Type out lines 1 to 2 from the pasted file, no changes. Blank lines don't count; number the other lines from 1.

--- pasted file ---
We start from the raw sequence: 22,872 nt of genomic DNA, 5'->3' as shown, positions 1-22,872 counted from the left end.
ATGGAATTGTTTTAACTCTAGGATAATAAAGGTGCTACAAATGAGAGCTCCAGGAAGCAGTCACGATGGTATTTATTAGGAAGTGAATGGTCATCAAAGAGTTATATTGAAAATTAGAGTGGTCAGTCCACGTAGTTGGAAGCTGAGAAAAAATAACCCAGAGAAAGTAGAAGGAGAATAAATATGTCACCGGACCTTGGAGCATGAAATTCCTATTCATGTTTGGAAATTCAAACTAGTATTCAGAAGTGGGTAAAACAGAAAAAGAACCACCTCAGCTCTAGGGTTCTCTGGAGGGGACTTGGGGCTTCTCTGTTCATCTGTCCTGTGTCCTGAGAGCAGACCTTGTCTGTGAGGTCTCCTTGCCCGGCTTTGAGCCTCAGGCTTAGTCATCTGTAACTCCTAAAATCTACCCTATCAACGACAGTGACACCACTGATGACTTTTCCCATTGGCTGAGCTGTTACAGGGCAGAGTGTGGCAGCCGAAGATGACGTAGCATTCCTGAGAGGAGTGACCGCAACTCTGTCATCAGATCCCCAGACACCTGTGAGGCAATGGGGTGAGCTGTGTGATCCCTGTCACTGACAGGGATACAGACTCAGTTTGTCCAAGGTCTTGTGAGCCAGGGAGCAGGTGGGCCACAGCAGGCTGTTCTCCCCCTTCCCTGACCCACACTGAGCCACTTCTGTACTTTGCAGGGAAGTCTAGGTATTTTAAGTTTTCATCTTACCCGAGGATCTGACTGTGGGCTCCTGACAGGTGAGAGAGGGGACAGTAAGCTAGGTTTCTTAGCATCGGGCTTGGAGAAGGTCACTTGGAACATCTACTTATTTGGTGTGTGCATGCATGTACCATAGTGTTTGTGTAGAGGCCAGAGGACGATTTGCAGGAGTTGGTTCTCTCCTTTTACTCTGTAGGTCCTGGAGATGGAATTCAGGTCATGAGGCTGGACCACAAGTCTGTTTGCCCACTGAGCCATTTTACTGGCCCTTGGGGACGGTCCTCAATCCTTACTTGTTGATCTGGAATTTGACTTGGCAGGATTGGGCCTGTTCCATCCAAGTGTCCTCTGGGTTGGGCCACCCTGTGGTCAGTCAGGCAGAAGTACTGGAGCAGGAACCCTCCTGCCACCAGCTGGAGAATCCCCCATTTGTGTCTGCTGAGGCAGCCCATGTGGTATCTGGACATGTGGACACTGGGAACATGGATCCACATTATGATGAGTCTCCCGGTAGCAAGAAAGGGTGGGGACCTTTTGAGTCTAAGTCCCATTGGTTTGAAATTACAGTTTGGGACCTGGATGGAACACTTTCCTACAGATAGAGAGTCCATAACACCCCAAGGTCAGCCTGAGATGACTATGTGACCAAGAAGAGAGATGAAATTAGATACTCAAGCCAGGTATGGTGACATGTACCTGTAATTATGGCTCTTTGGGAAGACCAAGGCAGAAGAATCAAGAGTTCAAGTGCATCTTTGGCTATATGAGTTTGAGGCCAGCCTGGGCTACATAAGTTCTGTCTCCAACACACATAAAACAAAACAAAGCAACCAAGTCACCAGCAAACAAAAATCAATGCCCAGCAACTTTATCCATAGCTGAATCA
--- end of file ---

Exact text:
We start from the raw sequence: 22,872 nt of genomic DNA, 5'->3' as shown, positions 1-22,872 counted from the left end.
ATGGAATTGTTTTAACTCTAGGATAATAAAGGTGCTACAAATGAGAGCTCCAGGAAGCAGTCACGATGGTATTTATTAGGAAGTGAATGGTCATCAAAGAGTTATATTGAAAATTAGAGTGGTCAGTCCACGTAGTTGGAAGCTGAGAAAAAATAACCCAGAGAAAGTAGAAGGAGAATAAATATGTCACCGGACCTTGGAGCATGAAATTCCTATTCATGTTTGGAAATTCAAACTAGTATTCAGAAGTGGGTAAAACAGAAAAAGAACCACCTCAGCTCTAGGGTTCTCTGGAGGGGACTTGGGGCTTCTCTGTTCATCTGTCCTGTGTCCTGAGAGCAGACCTTGTCTGTGAGGTCTCCTTGCCCGGCTTTGAGCCTCAGGCTTAGTCATCTGTAACTCCTAAAATCTACCCTATCAACGACAGTGACACCACTGATGACTTTTCCCATTGGCTGAGCTGTTACAGGGCAGAGTGTGGCAGCCGAAGATGACGTAGCATTCCTGAGAGGAGTGACCGCAACTCTGTCATCAGATCCCCAGACACCTGTGAGGCAATGGGGTGAGCTGTGTGATCCCTGTCACTGACAGGGATACAGACTCAGTTTGTCCAAGGTCTTGTGAGCCAGGGAGCAGGTGGGCCACAGCAGGCTGTTCTCCCCCTTCCCTGACCCACACTGAGCCACTTCTGTACTTTGCAGGGAAGTCTAGGTATTTTAAGTTTTCATCTTACCCGAGGATCTGACTGTGGGCTCCTGACAGGTGAGAGAGGGGACAGTAAGCTAGGTTTCTTAGCATCGGGCTTGGAGAAGGTCACTTGGAACATCTACTTATTTGGTGTGTGCATGCATGTACCATAGTGTTTGTGTAGAGGCCAGAGGACGATTTGCAGGAGTTGGTTCTCTCCTTTTACTCTGTAGGTCCTGGAGATGGAATTCAGGTCATGAGGCTGGACCACAAGTCTGTTTGCCCACTGAGCCATTTTACTGGCCCTTGGGGACGGTCCTCAATCCTTACTTGTTGATCTGGAATTTGACTTGGCAGGATTGGGCCTGTTCCATCCAAGTGTCCTCTGGGTTGGGCCACCCTGTGGTCAGTCAGGCAGAAGTACTGGAGCAGGAACCCTCCTGCCACCAGCTGGAGAATCCCCCATTTGTGTCTGCTGAGGCAGCCCATGTGGTATCTGGACATGTGGACACTGGGAACATGGATCCACATTATGATGAGTCTCCCGGTAGCAAGAAAGGGTGGGGACCTTTTGAGTCTAAGTCCCATTGGTTTGAAATTACAGTTTGGGACCTGGATGGAACACTTTCCTACAGATAGAGAGTCCATAACACCCCAAGGTCAGCCTGAGATGACTATGTGACCAAGAAGAGAGATGAAATTAGATACTCAAGCCAGGTATGGTGACATGTACCTGTAATTATGGCTCTTTGGGAAGACCAAGGCAGAAGAATCAAGAGTTCAAGTGCATCTTTGGCTATATGAGTTTGAGGCCAGCCTGGGCTACATAAGTTCTGTCTCCAACACACATAAAACAAAACAAAGCAACCAAGTCACCAGCAAACAAAAATCAATGCCCAGCAACTTTATCCATAGCTGAATCA